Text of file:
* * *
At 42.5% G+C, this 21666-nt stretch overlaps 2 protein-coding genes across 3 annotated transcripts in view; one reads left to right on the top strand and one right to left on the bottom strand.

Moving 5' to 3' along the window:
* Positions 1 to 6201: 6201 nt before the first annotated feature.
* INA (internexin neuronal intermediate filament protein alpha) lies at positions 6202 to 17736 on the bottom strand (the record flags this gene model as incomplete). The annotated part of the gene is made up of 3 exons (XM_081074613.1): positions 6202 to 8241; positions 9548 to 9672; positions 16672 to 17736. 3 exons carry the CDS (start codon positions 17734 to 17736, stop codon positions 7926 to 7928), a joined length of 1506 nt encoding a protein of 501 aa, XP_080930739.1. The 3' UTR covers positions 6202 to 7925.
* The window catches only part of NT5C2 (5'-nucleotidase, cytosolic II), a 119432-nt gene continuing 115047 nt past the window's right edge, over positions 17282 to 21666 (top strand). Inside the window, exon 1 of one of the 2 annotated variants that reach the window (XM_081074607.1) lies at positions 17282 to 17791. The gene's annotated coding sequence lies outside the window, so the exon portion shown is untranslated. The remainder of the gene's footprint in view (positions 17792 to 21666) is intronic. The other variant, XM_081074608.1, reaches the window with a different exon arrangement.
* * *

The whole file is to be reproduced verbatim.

At 42.5% G+C, this 21666-nt stretch overlaps 2 protein-coding genes across 3 annotated transcripts in view; one reads left to right on the top strand and one right to left on the bottom strand.

Moving 5' to 3' along the window:
* Positions 1 to 6201: 6201 nt before the first annotated feature.
* INA (internexin neuronal intermediate filament protein alpha) lies at positions 6202 to 17736 on the bottom strand (the record flags this gene model as incomplete). The annotated part of the gene is made up of 3 exons (XM_081074613.1): positions 6202 to 8241; positions 9548 to 9672; positions 16672 to 17736. 3 exons carry the CDS (start codon positions 17734 to 17736, stop codon positions 7926 to 7928), a joined length of 1506 nt encoding a protein of 501 aa, XP_080930739.1. The 3' UTR covers positions 6202 to 7925.
* The window catches only part of NT5C2 (5'-nucleotidase, cytosolic II), a 119432-nt gene continuing 115047 nt past the window's right edge, over positions 17282 to 21666 (top strand). Inside the window, exon 1 of one of the 2 annotated variants that reach the window (XM_081074607.1) lies at positions 17282 to 17791. The gene's annotated coding sequence lies outside the window, so the exon portion shown is untranslated. The remainder of the gene's footprint in view (positions 17792 to 21666) is intronic. The other variant, XM_081074608.1, reaches the window with a different exon arrangement.